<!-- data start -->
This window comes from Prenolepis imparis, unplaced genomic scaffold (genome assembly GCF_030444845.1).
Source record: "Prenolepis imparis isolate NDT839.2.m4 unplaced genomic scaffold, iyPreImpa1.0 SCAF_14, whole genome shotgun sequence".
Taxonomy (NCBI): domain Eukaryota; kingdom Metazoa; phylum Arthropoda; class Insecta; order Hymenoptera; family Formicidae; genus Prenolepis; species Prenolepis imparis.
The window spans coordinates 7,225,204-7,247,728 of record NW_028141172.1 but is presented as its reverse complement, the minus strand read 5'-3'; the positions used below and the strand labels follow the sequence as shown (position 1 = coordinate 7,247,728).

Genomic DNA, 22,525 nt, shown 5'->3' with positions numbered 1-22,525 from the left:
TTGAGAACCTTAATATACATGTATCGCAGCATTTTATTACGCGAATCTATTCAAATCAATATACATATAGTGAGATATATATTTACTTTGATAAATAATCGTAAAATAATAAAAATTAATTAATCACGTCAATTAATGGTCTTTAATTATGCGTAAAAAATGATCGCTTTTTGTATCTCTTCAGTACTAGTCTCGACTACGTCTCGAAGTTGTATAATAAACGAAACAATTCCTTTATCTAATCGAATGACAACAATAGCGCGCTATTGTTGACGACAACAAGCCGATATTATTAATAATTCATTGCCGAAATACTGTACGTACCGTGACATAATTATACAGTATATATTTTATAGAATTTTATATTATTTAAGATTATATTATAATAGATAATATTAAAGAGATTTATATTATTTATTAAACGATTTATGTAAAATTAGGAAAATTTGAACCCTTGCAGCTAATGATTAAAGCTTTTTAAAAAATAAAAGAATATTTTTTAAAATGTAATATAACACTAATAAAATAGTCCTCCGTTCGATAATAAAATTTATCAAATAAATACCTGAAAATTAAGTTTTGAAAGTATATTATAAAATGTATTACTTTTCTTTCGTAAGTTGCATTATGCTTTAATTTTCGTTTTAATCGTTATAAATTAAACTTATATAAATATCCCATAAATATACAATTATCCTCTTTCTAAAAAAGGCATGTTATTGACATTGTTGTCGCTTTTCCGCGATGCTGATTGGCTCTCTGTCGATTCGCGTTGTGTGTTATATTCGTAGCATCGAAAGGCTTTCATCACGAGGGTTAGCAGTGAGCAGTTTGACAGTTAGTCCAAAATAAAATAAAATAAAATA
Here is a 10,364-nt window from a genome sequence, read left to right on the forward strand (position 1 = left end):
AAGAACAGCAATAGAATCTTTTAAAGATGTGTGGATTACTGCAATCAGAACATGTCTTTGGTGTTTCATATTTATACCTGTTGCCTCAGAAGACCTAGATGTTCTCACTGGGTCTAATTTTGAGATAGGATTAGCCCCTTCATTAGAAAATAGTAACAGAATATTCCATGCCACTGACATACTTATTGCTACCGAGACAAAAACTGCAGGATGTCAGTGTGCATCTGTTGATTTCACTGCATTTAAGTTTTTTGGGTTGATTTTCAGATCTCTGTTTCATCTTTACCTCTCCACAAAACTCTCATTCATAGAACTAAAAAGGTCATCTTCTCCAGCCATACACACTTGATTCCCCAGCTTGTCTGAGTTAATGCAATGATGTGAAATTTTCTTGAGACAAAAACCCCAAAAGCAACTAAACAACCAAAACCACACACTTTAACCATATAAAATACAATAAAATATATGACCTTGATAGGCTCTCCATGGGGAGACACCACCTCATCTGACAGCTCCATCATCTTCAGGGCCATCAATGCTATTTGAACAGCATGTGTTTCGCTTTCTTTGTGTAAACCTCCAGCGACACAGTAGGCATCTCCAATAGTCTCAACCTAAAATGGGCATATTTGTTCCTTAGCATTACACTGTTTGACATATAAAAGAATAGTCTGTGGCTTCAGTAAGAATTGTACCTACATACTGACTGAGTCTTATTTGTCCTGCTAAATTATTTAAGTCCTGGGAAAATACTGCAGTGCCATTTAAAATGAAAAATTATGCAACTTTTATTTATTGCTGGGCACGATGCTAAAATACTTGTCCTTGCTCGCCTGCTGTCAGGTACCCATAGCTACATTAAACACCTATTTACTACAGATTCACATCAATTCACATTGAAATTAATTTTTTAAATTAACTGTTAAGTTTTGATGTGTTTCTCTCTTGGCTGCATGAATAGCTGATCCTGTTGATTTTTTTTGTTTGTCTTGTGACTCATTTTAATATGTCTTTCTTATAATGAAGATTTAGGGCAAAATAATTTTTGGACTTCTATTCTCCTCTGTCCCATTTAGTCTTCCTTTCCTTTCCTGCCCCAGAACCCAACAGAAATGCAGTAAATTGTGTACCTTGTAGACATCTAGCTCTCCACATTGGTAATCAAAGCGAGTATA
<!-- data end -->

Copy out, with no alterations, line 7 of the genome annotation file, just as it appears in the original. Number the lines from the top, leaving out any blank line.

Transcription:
Here is a 10,364-nt window from a genome sequence, read left to right on the forward strand (position 1 = left end):